A second officer stepped around Brooks without harming him and in doing so, spotted the security camera. It was clearly a threat. A third officer then used an iron pole to destroy the camera by hacking it off the wall, with the falling debris causing additional injury to Brooks.
What the officers did not know is that the camera recorded over the Internet and not at the location. The video soon went viral.

The full city council viewed it in council session, the police department launched a criminal investigation, Dorian Brooks sued the city, the local media told the story and exposed the video to the public and the city attorney went to work obfuscating the incident and threatening those who tried to bring the scope of its horrors to the attention of the public.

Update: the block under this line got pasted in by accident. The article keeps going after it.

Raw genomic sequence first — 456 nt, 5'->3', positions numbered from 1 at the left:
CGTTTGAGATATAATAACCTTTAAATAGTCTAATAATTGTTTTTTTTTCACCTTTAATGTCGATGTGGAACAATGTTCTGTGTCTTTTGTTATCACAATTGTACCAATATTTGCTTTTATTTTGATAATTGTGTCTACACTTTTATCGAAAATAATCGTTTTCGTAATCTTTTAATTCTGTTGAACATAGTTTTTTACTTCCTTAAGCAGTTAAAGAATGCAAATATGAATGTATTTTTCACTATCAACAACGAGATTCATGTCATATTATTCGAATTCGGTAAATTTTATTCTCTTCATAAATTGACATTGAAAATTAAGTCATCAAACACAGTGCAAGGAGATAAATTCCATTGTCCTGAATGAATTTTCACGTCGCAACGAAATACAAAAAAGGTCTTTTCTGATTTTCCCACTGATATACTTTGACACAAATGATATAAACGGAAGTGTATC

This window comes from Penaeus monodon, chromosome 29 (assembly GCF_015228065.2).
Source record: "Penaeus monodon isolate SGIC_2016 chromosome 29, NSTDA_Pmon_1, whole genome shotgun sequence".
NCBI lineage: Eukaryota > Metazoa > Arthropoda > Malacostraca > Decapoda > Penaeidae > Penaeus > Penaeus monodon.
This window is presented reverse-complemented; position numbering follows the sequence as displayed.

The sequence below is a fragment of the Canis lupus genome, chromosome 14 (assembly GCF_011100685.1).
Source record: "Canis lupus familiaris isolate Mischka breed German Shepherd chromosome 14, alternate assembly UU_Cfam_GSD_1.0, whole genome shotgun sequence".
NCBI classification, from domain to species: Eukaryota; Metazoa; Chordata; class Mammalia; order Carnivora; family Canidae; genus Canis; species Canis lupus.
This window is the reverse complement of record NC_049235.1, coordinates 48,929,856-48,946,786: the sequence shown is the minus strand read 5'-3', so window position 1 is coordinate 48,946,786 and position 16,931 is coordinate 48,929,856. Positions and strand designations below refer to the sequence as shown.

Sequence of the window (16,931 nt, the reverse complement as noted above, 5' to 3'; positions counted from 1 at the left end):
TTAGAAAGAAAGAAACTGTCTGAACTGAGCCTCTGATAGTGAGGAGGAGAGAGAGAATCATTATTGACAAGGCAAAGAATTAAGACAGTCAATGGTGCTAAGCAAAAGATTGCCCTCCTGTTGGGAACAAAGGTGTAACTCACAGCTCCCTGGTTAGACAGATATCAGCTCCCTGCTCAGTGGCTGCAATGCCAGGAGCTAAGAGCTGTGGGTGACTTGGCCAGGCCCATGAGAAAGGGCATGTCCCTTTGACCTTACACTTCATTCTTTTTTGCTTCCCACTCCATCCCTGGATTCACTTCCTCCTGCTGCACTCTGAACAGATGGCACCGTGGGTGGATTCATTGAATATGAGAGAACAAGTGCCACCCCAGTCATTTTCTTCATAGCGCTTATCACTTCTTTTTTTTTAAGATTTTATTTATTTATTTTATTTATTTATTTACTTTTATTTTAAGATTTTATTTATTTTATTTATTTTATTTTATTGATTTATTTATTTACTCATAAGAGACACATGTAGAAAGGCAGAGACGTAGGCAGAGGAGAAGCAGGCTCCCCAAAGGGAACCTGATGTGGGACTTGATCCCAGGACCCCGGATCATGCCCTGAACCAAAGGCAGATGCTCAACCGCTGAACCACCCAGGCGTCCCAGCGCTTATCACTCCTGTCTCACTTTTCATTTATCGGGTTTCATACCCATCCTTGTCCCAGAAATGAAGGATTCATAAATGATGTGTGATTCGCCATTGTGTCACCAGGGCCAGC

The Long Beach Post first wrote about the incident and City Attorney Robert Shannon retaliated by sending a letter to the publisher demanding that the article be retracted, threatening legal action if the publisher failed to do so.

Shannon was most upset by the fact that the Long Beach Post revealed that one of his own attorney’s was present at the raid, which gave rise to the question that the officer’s willingness to use excessive force and destroy property under the color of authority with a deputy city attorney present, suggested that all of it might be read as the officers belief that the city attorney’s office regards such criminal actions as legal.

In response to the tyrannical actions by the city attorney attempting to stifle free speech, Peter Bibring of the ACLU wrote to Shannon. In his letter he stated: